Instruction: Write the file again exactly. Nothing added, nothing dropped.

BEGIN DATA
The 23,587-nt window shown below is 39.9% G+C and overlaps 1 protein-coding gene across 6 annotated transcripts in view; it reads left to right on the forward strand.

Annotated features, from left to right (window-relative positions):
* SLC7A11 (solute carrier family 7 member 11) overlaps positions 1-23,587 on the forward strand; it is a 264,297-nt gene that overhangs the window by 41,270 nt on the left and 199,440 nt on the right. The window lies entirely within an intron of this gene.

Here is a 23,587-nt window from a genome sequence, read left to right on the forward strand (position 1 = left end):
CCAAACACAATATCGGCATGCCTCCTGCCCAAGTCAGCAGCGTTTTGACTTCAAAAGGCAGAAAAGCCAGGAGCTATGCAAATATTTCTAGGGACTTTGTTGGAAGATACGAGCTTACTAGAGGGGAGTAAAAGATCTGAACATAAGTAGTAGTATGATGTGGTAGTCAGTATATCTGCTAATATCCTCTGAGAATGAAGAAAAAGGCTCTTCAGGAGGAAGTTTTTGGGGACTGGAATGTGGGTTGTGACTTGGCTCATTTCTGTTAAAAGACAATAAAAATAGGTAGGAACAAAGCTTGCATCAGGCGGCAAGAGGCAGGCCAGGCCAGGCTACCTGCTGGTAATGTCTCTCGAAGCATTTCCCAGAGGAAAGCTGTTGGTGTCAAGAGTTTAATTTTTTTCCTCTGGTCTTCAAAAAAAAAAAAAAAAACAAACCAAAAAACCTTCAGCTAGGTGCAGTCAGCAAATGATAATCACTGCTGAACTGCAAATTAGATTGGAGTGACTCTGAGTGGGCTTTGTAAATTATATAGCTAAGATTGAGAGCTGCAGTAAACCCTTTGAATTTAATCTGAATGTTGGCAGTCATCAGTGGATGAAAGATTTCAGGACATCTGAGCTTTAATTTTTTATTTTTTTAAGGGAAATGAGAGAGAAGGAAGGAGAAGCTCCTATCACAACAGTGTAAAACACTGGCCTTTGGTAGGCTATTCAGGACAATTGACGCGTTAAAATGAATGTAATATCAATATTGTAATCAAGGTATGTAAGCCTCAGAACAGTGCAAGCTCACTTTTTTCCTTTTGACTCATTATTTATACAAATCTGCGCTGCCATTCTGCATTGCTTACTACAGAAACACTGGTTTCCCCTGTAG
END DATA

The 23,587-nt window shown below is 39.9% G+C and overlaps 1 protein-coding gene across 6 annotated transcripts in view; it reads left to right on the forward strand.

Annotated features, from left to right (window-relative positions):
* SLC7A11 (solute carrier family 7 member 11) overlaps positions 1-23,587 on the forward strand; it is a 264,297-nt gene that overhangs the window by 41,270 nt on the left and 199,440 nt on the right. The window lies entirely within an intron of this gene.

Here is a 23,587-nt window from a genome sequence, read left to right on the forward strand (position 1 = left end):
CCAAACACAATATCGGCATGCCTCCTGCCCAAGTCAGCAGCGTTTTGACTTCAAAAGGCAGAAAAGCCAGGAGCTATGCAAATATTTCTAGGGACTTTGTTGGAAGATACGAGCTTACTAGAGGGGAGTAAAAGATCTGAACATAAGTAGTAGTATGATGTGGTAGTCAGTATATCTGCTAATATCCTCTGAGAATGAAGAAAAAGGCTCTTCAGGAGGAAGTTTTTGGGGACTGGAATGTGGGTTGTGACTTGGCTCATTTCTGTTAAAAGACAATAAAAATAGGTAGGAACAAAGCTTGCATCAGGCGGCAAGAGGCAGGCCAGGCCAGGCTACCTGCTGGTAATGTCTCTCGAAGCATTTCCCAGAGGAAAGCTGTTGGTGTCAAGAGTTTAATTTTTTTCCTCTGGTCTTCAAAAAAAAAAAAAAAAACAAACCAAAAAACCTTCAGCTAGGTGCAGTCAGCAAATGATAATCACTGCTGAACTGCAAATTAGATTGGAGTGACTCTGAGTGGGCTTTGTAAATTATATAGCTAAGATTGAGAGCTGCAGTAAACCCTTTGAATTTAATCTGAATGTTGGCAGTCATCAGTGGATGAAAGATTTCAGGACATCTGAGCTTTAATTTTTTATTTTTTTAAGGGAAATGAGAGAGAAGGAAGGAGAAGCTCCTATCACAACAGTGTAAAACACTGGCCTTTGGTAGGCTATTCAGGACAATTGACGCGTTAAAATGAATGTAATATCAATATTGTAATCAAGGTATGTAAGCCTCAGAACAGTGCAAGCTCACTTTTTTCCTTTTGACTCATTATTTATACAAATCTGCGCTGCCATTCTGCATTGCTTACTACAGAAACACTGGTTTCCCCTGTAG